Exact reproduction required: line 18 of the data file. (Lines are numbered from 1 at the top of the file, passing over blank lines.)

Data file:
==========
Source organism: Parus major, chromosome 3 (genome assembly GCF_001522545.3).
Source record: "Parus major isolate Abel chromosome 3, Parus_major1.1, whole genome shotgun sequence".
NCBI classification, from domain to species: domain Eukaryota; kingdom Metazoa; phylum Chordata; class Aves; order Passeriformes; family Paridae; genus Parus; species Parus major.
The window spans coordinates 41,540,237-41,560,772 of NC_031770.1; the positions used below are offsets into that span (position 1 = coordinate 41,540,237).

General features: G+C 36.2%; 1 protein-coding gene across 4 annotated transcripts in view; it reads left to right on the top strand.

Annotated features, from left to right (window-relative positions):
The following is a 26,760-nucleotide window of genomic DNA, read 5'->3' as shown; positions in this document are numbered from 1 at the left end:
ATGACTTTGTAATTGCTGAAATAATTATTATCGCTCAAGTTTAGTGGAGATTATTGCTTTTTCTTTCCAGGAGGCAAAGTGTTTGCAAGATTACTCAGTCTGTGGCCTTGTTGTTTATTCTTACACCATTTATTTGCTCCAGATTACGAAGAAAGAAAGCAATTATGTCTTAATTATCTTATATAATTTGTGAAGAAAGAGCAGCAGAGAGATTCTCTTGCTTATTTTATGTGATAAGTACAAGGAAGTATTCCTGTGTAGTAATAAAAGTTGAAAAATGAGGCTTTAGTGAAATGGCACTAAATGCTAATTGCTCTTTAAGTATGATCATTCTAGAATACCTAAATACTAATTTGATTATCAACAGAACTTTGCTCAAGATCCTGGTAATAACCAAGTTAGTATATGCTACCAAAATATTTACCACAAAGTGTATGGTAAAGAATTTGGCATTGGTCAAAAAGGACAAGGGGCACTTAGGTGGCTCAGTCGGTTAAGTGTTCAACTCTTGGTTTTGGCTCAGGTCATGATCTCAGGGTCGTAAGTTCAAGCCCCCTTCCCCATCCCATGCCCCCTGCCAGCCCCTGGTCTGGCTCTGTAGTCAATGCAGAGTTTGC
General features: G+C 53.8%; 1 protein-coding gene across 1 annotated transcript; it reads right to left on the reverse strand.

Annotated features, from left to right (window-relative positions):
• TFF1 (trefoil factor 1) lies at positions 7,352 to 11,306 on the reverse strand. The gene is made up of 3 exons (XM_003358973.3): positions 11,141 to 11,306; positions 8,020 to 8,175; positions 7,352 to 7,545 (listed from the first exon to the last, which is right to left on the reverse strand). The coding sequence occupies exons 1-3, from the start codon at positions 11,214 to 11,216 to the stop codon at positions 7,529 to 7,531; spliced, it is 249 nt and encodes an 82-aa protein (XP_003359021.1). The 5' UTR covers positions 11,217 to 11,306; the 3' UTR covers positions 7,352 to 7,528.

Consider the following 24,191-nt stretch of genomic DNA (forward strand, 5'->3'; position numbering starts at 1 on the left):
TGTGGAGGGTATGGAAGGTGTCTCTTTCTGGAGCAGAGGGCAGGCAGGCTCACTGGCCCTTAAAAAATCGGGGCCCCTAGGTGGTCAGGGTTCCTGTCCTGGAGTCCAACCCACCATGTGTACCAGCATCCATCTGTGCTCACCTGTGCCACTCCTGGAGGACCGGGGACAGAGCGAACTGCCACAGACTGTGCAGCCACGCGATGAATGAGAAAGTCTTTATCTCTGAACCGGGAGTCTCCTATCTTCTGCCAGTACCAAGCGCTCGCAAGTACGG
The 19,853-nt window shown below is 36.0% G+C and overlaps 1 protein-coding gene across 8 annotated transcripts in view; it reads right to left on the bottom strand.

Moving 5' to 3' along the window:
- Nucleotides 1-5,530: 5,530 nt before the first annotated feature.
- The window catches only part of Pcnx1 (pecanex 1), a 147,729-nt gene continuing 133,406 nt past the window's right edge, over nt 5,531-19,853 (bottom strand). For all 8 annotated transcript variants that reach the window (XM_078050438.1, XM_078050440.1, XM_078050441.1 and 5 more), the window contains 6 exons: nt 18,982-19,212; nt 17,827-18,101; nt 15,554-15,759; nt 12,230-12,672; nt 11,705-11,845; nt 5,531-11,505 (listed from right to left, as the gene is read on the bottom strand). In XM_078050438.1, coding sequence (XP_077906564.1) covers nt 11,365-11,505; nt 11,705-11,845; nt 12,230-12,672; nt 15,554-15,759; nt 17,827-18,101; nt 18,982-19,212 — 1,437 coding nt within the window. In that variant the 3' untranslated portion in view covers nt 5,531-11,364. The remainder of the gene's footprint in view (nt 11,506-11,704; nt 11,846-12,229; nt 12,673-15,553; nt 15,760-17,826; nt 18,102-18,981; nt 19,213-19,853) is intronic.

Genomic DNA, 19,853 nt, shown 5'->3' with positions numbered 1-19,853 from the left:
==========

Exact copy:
Genomic DNA, 19,853 nt, shown 5'->3' with positions numbered 1-19,853 from the left: